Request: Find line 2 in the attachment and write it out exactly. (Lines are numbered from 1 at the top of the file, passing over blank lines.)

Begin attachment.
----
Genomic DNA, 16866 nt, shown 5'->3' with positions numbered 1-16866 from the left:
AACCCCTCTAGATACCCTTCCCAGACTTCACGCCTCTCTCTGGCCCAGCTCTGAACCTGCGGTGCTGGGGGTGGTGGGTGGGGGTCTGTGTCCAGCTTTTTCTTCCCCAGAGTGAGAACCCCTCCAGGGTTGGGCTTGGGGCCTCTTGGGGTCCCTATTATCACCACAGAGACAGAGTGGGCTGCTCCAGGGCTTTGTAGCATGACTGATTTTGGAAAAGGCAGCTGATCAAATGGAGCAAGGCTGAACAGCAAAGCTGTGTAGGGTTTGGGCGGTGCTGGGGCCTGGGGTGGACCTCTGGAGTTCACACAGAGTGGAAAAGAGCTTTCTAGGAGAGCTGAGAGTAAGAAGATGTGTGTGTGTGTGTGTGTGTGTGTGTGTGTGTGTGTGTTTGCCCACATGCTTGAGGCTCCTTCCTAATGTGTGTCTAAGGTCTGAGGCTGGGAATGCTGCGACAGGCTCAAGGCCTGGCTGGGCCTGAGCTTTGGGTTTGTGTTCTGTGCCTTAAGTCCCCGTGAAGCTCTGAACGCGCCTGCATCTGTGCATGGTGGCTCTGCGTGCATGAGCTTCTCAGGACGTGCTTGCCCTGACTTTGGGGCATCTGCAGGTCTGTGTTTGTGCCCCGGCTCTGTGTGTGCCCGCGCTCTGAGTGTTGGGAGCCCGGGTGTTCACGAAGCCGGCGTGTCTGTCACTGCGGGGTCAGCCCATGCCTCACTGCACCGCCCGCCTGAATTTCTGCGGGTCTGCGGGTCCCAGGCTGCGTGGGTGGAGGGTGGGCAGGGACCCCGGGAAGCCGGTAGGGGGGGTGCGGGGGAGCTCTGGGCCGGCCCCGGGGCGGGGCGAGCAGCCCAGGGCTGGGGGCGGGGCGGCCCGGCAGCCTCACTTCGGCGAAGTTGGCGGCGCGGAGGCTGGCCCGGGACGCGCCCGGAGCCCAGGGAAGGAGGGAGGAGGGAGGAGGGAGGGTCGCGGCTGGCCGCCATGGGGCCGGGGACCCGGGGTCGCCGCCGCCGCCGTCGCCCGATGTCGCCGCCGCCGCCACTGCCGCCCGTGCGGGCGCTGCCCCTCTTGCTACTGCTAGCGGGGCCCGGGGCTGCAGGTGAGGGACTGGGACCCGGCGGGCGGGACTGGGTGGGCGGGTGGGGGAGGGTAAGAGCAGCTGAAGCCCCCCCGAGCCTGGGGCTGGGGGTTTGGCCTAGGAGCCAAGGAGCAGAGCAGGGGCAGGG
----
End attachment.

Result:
AACCCCTCTAGATACCCTTCCCAGACTTCACGCCTCTCTCTGGCCCAGCTCTGAACCTGCGGTGCTGGGGGTGGTGGGTGGGGGTCTGTGTCCAGCTTTTTCTTCCCCAGAGTGAGAACCCCTCCAGGGTTGGGCTTGGGGCCTCTTGGGGTCCCTATTATCACCACAGAGACAGAGTGGGCTGCTCCAGGGCTTTGTAGCATGACTGATTTTGGAAAAGGCAGCTGATCAAATGGAGCAAGGCTGAACAGCAAAGCTGTGTAGGGTTTGGGCGGTGCTGGGGCCTGGGGTGGACCTCTGGAGTTCACACAGAGTGGAAAAGAGCTTTCTAGGAGAGCTGAGAGTAAGAAGATGTGTGTGTGTGTGTGTGTGTGTGTGTGTGTGTGTGTGTTTGCCCACATGCTTGAGGCTCCTTCCTAATGTGTGTCTAAGGTCTGAGGCTGGGAATGCTGCGACAGGCTCAAGGCCTGGCTGGGCCTGAGCTTTGGGTTTGTGTTCTGTGCCTTAAGTCCCCGTGAAGCTCTGAACGCGCCTGCATCTGTGCATGGTGGCTCTGCGTGCATGAGCTTCTCAGGACGTGCTTGCCCTGACTTTGGGGCATCTGCAGGTCTGTGTTTGTGCCCCGGCTCTGTGTGTGCCCGCGCTCTGAGTGTTGGGAGCCCGGGTGTTCACGAAGCCGGCGTGTCTGTCACTGCGGGGTCAGCCCATGCCTCACTGCACCGCCCGCCTGAATTTCTGCGGGTCTGCGGGTCCCAGGCTGCGTGGGTGGAGGGTGGGCAGGGACCCCGGGAAGCCGGTAGGGGGGGTGCGGGGGAGCTCTGGGCCGGCCCCGGGGCGGGGCGAGCAGCCCAGGGCTGGGGGCGGGGCGGCCCGGCAGCCTCACTTCGGCGAAGTTGGCGGCGCGGAGGCTGGCCCGGGACGCGCCCGGAGCCCAGGGAAGGAGGGAGGAGGGAGGAGGGAGGGTCGCGGCTGGCCGCCATGGGGCCGGGGACCCGGGGTCGCCGCCGCCGCCGTCGCCCGATGTCGCCGCCGCCGCCACTGCCGCCCGTGCGGGCGCTGCCCCTCTTGCTACTGCTAGCGGGGCCCGGGGCTGCAGGTGAGGGACTGGGACCCGGCGGGCGGGACTGGGTGGGCGGGTGGGGGAGGGTAAGAGCAGCTGAAGCCCCCCCGAGCCTGGGGCTGGGGGTTTGGCCTAGGAGCCAAGGAGCAGAGCAGGGGCAGGG